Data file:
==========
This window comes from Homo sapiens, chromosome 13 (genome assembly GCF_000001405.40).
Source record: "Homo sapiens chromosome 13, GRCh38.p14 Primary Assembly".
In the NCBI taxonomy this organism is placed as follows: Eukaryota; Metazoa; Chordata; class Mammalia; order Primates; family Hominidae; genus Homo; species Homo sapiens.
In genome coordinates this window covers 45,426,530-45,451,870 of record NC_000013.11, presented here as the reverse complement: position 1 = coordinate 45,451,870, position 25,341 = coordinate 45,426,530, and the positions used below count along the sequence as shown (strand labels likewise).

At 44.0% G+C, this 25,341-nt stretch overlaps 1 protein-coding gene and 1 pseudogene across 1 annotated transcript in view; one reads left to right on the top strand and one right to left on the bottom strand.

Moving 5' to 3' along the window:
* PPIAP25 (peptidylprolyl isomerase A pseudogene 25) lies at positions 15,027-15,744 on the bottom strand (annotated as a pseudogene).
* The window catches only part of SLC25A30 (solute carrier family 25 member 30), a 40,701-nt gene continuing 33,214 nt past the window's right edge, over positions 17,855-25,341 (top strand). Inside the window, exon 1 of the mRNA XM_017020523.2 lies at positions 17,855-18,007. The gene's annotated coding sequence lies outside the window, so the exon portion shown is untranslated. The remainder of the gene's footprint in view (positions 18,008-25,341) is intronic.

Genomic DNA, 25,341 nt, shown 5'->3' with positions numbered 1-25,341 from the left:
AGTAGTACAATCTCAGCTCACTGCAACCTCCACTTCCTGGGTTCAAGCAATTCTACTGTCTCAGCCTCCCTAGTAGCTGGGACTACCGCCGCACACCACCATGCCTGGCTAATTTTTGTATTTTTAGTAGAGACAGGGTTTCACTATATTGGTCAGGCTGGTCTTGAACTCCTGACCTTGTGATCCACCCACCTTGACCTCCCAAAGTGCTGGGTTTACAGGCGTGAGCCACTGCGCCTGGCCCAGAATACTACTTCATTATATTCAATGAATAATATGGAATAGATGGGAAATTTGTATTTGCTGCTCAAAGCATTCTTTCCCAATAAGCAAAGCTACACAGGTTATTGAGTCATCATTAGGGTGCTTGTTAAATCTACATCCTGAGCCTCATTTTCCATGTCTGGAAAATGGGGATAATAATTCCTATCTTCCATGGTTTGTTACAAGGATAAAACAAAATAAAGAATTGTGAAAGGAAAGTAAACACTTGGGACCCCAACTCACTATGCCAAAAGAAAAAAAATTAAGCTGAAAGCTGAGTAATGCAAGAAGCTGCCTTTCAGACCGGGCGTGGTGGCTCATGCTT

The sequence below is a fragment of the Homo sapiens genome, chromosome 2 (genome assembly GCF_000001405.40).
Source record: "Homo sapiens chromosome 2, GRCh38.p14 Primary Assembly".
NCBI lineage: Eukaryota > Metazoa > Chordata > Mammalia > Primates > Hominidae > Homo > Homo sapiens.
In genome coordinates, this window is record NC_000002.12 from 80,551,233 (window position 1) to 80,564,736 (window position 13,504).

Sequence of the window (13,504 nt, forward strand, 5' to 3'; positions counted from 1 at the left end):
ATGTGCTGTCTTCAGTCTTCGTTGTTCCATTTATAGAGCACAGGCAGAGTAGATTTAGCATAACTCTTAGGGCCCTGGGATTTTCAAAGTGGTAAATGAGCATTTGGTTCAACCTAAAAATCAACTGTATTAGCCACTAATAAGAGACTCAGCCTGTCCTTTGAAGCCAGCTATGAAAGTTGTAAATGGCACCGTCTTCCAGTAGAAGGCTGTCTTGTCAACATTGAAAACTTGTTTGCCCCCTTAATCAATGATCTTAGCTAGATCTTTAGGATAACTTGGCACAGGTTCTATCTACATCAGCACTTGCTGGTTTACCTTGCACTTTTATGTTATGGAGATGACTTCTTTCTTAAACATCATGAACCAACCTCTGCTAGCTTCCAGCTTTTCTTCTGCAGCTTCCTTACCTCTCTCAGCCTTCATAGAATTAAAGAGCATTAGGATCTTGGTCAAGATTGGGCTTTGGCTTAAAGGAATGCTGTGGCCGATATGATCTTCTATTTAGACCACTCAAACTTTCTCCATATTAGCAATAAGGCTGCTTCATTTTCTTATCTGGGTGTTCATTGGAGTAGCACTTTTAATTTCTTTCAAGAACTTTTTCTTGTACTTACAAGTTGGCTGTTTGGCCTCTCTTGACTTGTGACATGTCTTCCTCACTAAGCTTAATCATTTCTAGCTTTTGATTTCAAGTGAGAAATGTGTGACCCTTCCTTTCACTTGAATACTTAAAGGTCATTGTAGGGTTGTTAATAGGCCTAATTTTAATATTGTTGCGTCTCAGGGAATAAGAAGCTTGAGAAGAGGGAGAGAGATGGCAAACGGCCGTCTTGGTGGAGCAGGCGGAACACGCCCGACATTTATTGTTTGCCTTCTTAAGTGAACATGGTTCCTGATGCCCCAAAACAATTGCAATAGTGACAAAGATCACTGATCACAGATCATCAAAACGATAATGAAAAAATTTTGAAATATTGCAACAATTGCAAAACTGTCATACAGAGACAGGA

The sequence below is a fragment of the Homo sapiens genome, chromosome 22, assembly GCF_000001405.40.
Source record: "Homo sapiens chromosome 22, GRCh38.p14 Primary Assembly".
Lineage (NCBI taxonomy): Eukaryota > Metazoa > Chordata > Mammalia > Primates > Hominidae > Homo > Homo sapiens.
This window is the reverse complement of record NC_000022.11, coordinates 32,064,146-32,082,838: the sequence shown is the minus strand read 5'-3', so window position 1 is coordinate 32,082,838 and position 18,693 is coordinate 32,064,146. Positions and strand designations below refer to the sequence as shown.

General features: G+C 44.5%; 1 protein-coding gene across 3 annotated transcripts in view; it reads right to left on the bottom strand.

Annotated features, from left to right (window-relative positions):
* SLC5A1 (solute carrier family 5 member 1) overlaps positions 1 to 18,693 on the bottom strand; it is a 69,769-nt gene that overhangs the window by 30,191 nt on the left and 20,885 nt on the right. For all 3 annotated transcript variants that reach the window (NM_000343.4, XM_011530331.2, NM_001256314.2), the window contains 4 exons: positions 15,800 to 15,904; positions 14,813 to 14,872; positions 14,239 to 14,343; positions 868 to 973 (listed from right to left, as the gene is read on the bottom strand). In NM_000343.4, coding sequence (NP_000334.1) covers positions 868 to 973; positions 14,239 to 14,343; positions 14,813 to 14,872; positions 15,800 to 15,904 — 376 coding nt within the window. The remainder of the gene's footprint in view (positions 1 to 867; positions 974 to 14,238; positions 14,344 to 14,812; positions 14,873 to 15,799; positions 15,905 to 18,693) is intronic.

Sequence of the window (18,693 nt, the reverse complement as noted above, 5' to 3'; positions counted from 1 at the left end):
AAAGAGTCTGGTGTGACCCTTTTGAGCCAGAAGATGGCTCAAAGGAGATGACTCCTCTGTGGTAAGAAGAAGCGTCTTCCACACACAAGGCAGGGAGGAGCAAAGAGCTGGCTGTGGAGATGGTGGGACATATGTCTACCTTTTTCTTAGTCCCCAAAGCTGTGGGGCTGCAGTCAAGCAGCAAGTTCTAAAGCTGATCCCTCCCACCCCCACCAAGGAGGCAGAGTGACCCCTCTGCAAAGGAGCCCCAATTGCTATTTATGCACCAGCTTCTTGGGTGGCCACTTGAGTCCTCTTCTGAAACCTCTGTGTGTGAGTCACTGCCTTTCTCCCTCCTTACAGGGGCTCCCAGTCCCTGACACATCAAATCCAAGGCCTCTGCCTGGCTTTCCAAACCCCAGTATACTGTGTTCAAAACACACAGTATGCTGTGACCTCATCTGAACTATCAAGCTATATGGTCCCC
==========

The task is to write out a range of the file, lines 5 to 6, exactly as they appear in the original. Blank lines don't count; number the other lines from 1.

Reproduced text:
At 44.0% G+C, this 25,341-nt stretch overlaps 1 protein-coding gene and 1 pseudogene across 1 annotated transcript in view; one reads left to right on the top strand and one right to left on the bottom strand.

Moving 5' to 3' along the window: